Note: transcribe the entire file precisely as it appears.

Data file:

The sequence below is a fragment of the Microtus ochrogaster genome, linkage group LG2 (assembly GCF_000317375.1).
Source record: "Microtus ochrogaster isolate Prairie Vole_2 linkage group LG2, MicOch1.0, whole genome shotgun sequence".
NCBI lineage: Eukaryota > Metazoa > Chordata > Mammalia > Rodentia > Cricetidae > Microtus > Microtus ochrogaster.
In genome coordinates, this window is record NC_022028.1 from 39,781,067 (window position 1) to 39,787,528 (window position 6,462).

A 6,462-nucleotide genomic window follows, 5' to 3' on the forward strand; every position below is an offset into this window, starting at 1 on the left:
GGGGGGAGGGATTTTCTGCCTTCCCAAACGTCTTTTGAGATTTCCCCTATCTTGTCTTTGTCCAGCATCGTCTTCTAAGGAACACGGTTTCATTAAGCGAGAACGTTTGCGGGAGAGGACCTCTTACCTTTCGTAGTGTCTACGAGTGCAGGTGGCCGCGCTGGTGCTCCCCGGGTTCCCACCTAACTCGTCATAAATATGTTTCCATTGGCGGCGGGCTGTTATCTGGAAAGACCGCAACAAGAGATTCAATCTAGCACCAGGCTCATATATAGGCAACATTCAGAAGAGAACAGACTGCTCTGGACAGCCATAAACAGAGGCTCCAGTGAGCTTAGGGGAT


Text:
The sequence below is a fragment of the Microtus ochrogaster genome, linkage group LG2 (assembly GCF_000317375.1).
Source record: "Microtus ochrogaster isolate Prairie Vole_2 linkage group LG2, MicOch1.0, whole genome shotgun sequence".
NCBI lineage: Eukaryota > Metazoa > Chordata > Mammalia > Rodentia > Cricetidae > Microtus > Microtus ochrogaster.
In genome coordinates, this window is record NC_022028.1 from 39,781,067 (window position 1) to 39,787,528 (window position 6,462).

A 6,462-nucleotide genomic window follows, 5' to 3' on the forward strand; every position below is an offset into this window, starting at 1 on the left:
GGGGGGAGGGATTTTCTGCCTTCCCAAACGTCTTTTGAGATTTCCCCTATCTTGTCTTTGTCCAGCATCGTCTTCTAAGGAACACGGTTTCATTAAGCGAGAACGTTTGCGGGAGAGGACCTCTTACCTTTCGTAGTGTCTACGAGTGCAGGTGGCCGCGCTGGTGCTCCCCGGGTTCCCACCTAACTCGTCATAAATATGTTTCCATTGGCGGCGGGCTGTTATCTGGAAAGACCGCAACAAGAGATTCAATCTAGCACCAGGCTCATATATAGGCAACATTCAGAAGAGAACAGACTGCTCTGGACAGCCATAAACAGAGGCTCCAGTGAGCTTAGGGGAT